Prakash and Olah therefore began their investigation using commercially available (and relatively inexpensive) 1-iodo-3,3,3-trifluoropropane as their 3,3,3-trifluoropropene precursor. Rather than using a autoclave for heating and pressure, they opted for something our group is familiar with: microwave irradiation. Prakash and Olah believed that this would dramatically shorten reaction times making this far more practical than Fuchikami approach. Unfortunately they hit a rough start. Their test substrate, 2-iodoanisole, proved to be slow to react under their initial conditions. The authors only got, at maximum, 40 % yield which they attributed to the steric bulk of the methoxy group. They then switched to 3-iodotoluene and were pleased to get far better yield and conversion (83% conversion, 63 % yield). They screened a variety of variables in the process: Pd source, base, solvent, and temperature.

After optimizing, they explored the scope (and it turned out to be quite wide). Many were pretty standard (iodonaphthalene, p-iodofluorobenzene, p-iodoanisole etc.). There were some odd balls though. Surprisingly, o-iodoaniline reacted quite well while o-iodobenzoic acid failed to react. They also screened heterocycles, though most attempts were meet with low yields or a complete lack of reactivity. While somewhat of a short article, it was very to the point and thorough and I really enjoyed it.

Only a couple of weeks later, Dr. Steven Buchwald at MIT published a article detailing a somewhat different approach to the synthesis of trifluoromethylated olefins. As with Prakash and Olah, Buchwald and his group have been <a href="; title="featured once before on New Reactions. Buchwald has really become interested in organofluorine chemistry lately, publishing several new methods for the synthesis of some elusive trifluoromethylated moieties. In fact, Buchwald recently disclosed a method to access allyl trifluoromethylated compounds from terminal olefins and Togni’s reagent (a relatively new electrophilic trifluoromethylating reagent). In the processes they encountered a bothersome intermediate, namely the alpha chlorination product. Rather than simply ignoring this side product, Buchwald and his group hoped to capitalize on it as vinyltrifluoromethyl precursor. With that in mind, they decided that vinyltrifluoroborates would make suitable olefins for addition followed by spontaneous elimination.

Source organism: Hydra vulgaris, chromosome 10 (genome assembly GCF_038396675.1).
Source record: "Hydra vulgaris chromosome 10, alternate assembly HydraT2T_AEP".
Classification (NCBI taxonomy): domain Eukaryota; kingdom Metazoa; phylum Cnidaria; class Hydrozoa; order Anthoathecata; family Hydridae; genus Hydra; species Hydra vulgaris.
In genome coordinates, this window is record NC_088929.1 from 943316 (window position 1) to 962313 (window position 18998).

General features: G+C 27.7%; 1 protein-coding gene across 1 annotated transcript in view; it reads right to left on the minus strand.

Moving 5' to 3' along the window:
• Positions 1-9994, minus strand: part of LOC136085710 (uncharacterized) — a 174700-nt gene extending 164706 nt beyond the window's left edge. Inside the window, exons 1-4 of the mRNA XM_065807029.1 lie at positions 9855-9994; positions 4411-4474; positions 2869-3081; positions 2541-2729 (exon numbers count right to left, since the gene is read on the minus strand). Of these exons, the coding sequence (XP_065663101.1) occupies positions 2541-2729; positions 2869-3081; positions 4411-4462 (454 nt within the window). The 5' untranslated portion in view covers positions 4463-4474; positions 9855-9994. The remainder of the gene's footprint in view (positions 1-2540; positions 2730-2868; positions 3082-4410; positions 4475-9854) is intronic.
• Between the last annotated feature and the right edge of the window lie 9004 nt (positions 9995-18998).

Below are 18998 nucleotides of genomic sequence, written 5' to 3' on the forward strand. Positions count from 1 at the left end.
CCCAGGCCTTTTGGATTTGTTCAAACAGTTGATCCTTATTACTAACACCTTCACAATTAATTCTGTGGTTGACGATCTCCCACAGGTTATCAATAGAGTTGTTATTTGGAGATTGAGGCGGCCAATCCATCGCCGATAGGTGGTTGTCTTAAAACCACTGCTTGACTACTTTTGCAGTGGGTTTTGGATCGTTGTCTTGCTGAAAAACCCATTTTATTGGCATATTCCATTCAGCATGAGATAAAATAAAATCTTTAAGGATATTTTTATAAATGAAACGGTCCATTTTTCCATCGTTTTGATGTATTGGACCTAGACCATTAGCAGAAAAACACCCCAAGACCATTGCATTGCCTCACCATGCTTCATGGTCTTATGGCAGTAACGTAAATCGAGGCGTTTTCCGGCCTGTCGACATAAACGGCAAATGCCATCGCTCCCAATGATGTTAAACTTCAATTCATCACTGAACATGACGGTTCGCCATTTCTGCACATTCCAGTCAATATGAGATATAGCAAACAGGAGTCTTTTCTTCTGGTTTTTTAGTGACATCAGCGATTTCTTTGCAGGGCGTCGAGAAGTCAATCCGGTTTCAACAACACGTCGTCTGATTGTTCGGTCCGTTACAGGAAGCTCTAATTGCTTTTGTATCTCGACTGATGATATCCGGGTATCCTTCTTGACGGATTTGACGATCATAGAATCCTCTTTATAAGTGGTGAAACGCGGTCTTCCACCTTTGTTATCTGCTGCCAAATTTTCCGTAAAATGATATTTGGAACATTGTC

After a bit of screening, they found that Iron (II) chloride was the most effective catalyst for their desired transformation and gave excellent E/Z selectivity. They found that a variety of vinyltrifluoroborates could be transformed into vinyltrifluoromethylated olefins under their conditions, and most gave fair to excellent yields. In an effort to explain the selectivity of their reaction, they reacted both Z and E vinyltrifluoroborates and obtained near idential E:Z ratios. This seemed to indicate an alternative more traditional pathway (radical or carbocationic) rather than a organometallic reaction. With that in mind, they investigated whether a Lewis acid was a suitable alternative catalyst. Indeed, they found that tin triflate also successfully catalyzed their trifluoromethylation reaction, indicating the reaction is likely proceeding through a carbocation. And that’s exactly where Buchwald leaves you hanging. I bet we will be seeing more of this sort of reaction in the near future.

Well there you have it, two excellent articles detailing new methods to access trifluoromethylated olefins. Hats off to both Prakash’s group and Buchwald’s group for excellent, through jobs! That’s it for now, Ckellz…Signing off…


Organic Chemistry Memes

Hi All,

Just made this facebook group today, hope you all like it. Feel free to like it and post some of your own memes…also new post coming soon!!!


New Blog!

Just ran across a new blog this morning by the Sussex Drug Discovery group over in the UK. It’s a bit more med chem oriented but it looks promising and will likely have a lot of useful information so go take a look!

In Soviet Russia, Catalyst Reacts You!

Kuznetsov, A.; Gevorgyan, V. General and Practical One-Pot Synthesis of Dihydrobenzosiloles from Styrenes Org. Lett. ASAP January 24, 2012